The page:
Reference: Williams et al. Short- vs standard-course outpatient antibiotic therapy for community-acquired pneumonia in children: the scout-cap randomized clinical trial. JAMA Pediatrics 2022

  • Population: Children 6 to 71 months of age from 8 US cities diagnosed with uncomplicated CAP demonstrating early clinical improvement (no fever, tachypnea, severe cough) on day 3 to 6 of their initially prescribed oral beta-lactam therapy.
    • Excluded: Severe pneumonia (Hospitalization, radiographic evidence of parapneumonic effusion, empyema, lung abscess, pneumatocele or Microbiologically confirmed Staph aureus or Strep pyogenes pneumonia. Parenteral or combination antibiotic therapy. Undergoing surgery or invasive airway procedures 7 days prior to diagnosis of CAP. Beta-lactam allergy. Concurrent bacterial infection necessitating >5 days of antibiotics. Aspiration pneumonia, bronchiolitis, bronchitis, acute asthma exacerbation. Chronic medical conditions. History of pneumonia within prior 6 months
  • Intervention: Short 5 days course of previously prescribed antibiotic therapy (amoxicillin, amoxicillin with clavulanate, cefdinir) with 5 days of placebo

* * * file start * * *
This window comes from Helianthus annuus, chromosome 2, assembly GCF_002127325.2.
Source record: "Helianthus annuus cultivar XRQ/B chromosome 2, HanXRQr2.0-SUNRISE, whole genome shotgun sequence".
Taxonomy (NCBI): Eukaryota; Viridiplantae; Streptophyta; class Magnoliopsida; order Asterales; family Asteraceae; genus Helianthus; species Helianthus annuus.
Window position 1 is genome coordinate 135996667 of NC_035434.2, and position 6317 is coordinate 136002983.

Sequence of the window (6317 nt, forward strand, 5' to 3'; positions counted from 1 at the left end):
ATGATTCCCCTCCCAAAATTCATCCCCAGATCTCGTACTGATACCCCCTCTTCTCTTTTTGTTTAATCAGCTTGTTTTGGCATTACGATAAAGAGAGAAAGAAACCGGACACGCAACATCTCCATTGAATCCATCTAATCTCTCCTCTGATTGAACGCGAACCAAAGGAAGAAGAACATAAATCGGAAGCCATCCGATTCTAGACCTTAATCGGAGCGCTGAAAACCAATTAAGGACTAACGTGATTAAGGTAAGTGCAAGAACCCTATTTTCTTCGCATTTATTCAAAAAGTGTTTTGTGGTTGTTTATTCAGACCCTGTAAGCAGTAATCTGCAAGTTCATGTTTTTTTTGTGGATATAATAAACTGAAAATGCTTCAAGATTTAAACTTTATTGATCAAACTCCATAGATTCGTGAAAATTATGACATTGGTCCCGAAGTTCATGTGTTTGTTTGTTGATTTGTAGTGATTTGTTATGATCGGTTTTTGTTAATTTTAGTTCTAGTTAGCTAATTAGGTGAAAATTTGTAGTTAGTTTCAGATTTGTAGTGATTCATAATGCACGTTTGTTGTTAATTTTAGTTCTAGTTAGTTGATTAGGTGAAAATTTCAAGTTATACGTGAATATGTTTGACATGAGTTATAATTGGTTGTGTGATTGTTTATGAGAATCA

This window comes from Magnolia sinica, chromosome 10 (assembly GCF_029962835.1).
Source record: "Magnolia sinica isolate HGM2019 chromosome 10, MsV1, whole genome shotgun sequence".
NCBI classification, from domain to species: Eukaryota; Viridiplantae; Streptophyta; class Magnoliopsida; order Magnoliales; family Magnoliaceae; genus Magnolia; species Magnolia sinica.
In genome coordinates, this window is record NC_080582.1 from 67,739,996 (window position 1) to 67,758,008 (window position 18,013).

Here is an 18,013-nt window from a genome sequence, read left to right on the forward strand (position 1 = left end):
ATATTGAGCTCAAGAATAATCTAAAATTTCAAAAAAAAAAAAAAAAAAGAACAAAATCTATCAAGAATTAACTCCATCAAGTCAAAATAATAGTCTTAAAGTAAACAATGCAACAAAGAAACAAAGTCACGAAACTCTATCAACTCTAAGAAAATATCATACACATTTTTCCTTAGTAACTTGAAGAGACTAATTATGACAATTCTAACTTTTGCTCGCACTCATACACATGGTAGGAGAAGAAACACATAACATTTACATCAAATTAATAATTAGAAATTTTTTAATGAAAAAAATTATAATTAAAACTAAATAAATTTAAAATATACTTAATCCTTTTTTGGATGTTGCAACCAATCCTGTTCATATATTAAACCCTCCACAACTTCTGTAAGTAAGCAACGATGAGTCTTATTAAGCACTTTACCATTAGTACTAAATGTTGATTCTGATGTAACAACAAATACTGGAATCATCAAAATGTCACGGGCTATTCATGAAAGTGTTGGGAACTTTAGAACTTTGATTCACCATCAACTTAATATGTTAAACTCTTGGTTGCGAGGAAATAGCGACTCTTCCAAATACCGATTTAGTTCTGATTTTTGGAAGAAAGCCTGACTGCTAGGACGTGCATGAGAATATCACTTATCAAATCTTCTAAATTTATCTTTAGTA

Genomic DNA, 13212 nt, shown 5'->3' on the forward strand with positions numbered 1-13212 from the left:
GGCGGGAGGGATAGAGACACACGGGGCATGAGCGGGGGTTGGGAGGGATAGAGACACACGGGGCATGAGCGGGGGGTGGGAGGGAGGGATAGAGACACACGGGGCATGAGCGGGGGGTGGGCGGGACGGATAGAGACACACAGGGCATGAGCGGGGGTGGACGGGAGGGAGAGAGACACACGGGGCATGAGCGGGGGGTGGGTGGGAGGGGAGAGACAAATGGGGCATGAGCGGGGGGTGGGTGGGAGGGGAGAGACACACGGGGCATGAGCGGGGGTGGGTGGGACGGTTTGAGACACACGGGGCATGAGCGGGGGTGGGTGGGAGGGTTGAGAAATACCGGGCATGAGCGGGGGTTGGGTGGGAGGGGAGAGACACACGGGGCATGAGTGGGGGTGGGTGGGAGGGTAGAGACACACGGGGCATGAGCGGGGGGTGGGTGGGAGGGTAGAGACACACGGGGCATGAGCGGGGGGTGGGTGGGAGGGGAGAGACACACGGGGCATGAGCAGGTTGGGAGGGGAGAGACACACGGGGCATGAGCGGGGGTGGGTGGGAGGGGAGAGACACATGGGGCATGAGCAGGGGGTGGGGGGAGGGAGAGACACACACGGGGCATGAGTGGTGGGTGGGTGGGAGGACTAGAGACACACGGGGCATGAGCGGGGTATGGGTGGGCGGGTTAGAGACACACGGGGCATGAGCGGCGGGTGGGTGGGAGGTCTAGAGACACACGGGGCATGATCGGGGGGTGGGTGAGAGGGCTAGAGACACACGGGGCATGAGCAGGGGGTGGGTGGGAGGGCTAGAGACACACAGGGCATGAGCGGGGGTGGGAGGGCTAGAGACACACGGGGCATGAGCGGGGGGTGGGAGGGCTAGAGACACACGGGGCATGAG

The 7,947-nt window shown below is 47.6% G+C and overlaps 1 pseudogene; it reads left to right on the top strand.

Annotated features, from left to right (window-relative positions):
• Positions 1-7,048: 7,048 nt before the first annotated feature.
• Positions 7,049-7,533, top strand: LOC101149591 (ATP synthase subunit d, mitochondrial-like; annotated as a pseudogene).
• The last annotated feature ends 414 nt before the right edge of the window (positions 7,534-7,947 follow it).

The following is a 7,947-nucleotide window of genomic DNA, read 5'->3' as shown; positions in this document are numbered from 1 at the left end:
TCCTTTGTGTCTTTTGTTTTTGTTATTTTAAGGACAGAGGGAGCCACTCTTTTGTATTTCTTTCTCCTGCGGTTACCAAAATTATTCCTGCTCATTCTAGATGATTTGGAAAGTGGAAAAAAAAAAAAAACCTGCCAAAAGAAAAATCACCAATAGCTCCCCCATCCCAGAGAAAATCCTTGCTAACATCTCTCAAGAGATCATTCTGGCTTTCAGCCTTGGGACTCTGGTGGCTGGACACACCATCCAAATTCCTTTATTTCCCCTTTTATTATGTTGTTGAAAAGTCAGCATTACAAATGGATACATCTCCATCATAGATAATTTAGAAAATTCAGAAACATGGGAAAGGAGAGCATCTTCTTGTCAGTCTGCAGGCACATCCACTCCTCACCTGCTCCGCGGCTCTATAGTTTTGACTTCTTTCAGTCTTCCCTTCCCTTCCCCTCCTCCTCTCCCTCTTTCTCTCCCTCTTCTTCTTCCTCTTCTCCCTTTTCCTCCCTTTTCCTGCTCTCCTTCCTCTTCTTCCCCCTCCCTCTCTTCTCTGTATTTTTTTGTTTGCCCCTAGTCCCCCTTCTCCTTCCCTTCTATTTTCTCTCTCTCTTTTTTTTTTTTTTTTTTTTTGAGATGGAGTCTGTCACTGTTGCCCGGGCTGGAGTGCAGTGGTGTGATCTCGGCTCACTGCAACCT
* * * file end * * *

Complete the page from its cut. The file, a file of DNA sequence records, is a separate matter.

• Comparison: Standard course of 10 days of previously prescribed antibiotic therapy
  • Outcomes:
    • Primary Outcome: End of treatment response adjusted for duration of antibiotic risk (RADAR) at the first outcome assessment visit (OAV1) which occurred on study days 6 to 10. This was a 2-step process: Desirability of outcome ranking (DOOR) based on adequate clinical response, resolution of symptoms, presence, and severity of antibiotic-associated adverse effects. Ranked overall experience based on actual reported treatment duration
    • Secondary Outcomes: RADAR at the second outcome assessment visit (OAV2) on study days 19 to 25. A portion of participants also consented to throat swab collection at the second outcome assessment visit to evaluate antibiotic resistance genes in oropharyngeal flora.
  • Trial: Prospective, multicenter randomized double-blind placebo-controlled superiority clinical trial.

Authors’ Conclusions: In this study, among children responding to initial treatment for outpatient CAP, a 5-day antibiotic strategy was superior to a 10-day strategy. The shortened approach resulted in similar clinical response and antibiotic-associated adverse effects, while reducing antibiotic exposure and resistance.”

Quality Checklist for Randomized Clinical Trials:

  1. The study population included or focused on those in the emergency department. No
  2. The patients were adequately randomized. Yes
  3. The randomization process was concealed. Yes
  4. The patients were analyzed in the groups to which they were randomized. Yes
  5. The study patients were recruited consecutively (i.e. No selection bias). Unsure